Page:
Saturday, 19 March 2011

Riyadh, Rage & Roddy

This will be the last post here until at least mid-week, as tomorrow I am off to Riyadh to work for a few days. From what I have heard of it, I don't imagine I will be returning laden down with interesting music by local acts, but you never know.

Until now Saudi Arabia has not seen any of the sort of protests taking place in neighbouring Bahrain but, perfectly timed for my arrival, disaffected parties are planning some for tomorrow. They are calling it a "Day of Rage".

Here's a song about that.

"Days of Rage" - Tom Robinson Band (1979)

Given the Kingdom's reputation for tolerance and broad-mindedness, I imagine you would have to be a particularly bold Saudi to climb up on the barricades and belt out this TRB number:

Moving on to something more light and fluffy, and linked only by the initials TR, let's talk about Ted Roddy. Ted is one of those Texan polymaths who gets by in the music business by doing a little bit of everything. He makes the occasional record, he leads assorted bands, he is a blues harp gun for hire. And for the last 25 years he has had a sideline as possibly the best Elvis tribute act around.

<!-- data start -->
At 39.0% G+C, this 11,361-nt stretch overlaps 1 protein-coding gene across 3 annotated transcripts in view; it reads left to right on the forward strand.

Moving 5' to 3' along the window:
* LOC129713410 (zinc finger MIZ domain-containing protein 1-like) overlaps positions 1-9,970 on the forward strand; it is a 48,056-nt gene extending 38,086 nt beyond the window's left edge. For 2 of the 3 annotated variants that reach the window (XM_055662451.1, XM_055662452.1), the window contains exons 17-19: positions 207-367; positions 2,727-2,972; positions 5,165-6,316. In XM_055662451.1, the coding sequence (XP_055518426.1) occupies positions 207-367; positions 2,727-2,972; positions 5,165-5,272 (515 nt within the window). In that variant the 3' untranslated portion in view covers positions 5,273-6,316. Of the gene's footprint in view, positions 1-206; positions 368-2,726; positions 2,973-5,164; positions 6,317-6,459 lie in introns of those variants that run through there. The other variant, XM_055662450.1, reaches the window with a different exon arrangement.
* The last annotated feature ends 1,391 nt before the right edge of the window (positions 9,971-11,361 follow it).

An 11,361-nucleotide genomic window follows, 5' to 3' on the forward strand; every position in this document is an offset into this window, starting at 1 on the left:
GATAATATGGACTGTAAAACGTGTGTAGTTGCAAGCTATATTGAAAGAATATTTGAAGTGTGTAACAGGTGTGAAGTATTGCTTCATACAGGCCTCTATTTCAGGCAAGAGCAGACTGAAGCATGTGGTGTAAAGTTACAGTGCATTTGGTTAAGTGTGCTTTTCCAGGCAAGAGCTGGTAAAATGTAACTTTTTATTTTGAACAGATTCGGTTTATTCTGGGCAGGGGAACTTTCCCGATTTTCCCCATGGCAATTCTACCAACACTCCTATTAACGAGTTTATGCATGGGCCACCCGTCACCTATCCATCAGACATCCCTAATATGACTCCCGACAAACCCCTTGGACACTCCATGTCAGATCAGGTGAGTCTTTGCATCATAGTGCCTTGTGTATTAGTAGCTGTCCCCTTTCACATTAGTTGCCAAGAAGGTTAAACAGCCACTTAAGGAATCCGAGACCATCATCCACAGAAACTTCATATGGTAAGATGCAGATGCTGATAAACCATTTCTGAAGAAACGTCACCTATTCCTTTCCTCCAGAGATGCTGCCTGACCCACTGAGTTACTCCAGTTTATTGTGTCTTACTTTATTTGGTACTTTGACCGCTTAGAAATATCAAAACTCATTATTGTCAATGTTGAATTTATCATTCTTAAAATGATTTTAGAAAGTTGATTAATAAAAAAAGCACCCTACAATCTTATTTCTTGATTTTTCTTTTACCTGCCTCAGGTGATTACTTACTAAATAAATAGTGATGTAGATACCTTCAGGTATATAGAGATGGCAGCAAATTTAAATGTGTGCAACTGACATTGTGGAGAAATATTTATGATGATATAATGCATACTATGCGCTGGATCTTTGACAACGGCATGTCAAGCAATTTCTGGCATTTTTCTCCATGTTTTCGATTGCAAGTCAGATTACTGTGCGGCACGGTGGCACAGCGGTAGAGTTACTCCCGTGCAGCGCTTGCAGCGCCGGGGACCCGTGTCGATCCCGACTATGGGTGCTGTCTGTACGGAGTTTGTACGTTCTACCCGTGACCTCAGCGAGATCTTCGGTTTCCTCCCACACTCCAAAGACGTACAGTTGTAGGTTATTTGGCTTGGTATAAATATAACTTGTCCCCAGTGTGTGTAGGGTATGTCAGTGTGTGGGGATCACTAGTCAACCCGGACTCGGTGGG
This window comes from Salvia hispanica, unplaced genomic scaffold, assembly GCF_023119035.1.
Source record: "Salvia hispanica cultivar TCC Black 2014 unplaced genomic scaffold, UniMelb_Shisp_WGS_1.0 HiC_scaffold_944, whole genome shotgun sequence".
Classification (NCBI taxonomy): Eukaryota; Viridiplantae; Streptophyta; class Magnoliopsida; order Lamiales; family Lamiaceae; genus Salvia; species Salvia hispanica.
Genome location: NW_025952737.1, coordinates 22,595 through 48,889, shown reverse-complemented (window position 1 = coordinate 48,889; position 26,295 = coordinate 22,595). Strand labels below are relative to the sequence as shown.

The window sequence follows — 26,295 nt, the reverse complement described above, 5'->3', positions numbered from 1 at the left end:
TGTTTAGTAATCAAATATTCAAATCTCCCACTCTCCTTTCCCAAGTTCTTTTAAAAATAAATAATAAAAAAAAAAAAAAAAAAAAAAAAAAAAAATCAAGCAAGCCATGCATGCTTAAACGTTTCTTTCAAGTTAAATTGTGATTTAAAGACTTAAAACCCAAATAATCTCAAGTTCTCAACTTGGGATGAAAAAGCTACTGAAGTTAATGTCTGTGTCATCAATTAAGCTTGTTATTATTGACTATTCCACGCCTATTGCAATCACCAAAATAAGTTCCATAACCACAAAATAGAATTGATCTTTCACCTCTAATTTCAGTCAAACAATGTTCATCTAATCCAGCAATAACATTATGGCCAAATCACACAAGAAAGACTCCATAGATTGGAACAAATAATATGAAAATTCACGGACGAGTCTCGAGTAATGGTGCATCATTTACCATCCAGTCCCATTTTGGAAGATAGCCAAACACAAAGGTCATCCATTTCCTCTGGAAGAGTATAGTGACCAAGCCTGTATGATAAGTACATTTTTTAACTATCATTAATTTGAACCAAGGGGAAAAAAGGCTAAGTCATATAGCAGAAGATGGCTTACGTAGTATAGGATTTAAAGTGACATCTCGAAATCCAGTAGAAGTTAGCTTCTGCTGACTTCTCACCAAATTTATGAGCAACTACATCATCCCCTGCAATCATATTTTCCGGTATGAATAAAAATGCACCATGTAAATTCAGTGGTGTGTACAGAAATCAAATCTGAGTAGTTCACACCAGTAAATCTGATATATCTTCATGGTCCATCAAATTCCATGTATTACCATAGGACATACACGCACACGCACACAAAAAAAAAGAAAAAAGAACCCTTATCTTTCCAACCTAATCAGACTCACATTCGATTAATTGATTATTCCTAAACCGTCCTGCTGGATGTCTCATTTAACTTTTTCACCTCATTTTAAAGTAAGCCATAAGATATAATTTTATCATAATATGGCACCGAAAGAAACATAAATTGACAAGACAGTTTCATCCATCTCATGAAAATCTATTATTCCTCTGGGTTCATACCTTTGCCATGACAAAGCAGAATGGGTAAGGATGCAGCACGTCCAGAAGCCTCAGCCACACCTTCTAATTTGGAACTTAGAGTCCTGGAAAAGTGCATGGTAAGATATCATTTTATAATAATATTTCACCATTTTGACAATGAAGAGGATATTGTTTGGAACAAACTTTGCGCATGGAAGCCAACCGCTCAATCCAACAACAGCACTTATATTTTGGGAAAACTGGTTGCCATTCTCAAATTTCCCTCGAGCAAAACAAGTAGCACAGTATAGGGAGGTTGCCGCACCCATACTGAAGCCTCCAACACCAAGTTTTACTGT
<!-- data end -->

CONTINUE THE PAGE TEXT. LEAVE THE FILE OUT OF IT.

Ted would never win an Elvis impersonator contest as he does not make any great attempt to mimic the King's voice - it is similar but he doesn't incorporate all those exaggerated tics and slurs that most of them do. Instead he recreates the feel of the records - specifically the Memphis recordings of the late 1960s and early 1970s - by surrounding himself with a crack band. Twice a year - to mark the birth and death of Elvis - they put on what sounds like a fantastic show at the Continental Club in Austin.

In 2002 Ted and the gang made an album. Instead of doing straight covers, they took songs written or released during the period Elvis was recording in Memphis that he could easily have done himself - some well known like 'River Deep Mountain High', others more obscure. Their song selection and arrangements are pretty much faultless. You really could imagine Elvis belting them out. Which makes it the next best thing to the man himself.

Here are a a couple of selections.

"Nobody's Fool" - Ted Roddy & The King Conjure Orchestra

"Lay Lady Lay" - Ted Roddy & The King Conjure Orchestra

But as good as that is, you can't beat the real thing.

1 comment:

  1. I had never heard Ted Roddy until I read your post. It is an interesting concept to record songs that Elvis might have recorded in his style without trying to be a mimic. Listening to the songs reminds me of a possible alternate history with Elvis surviving. Thanks for the post.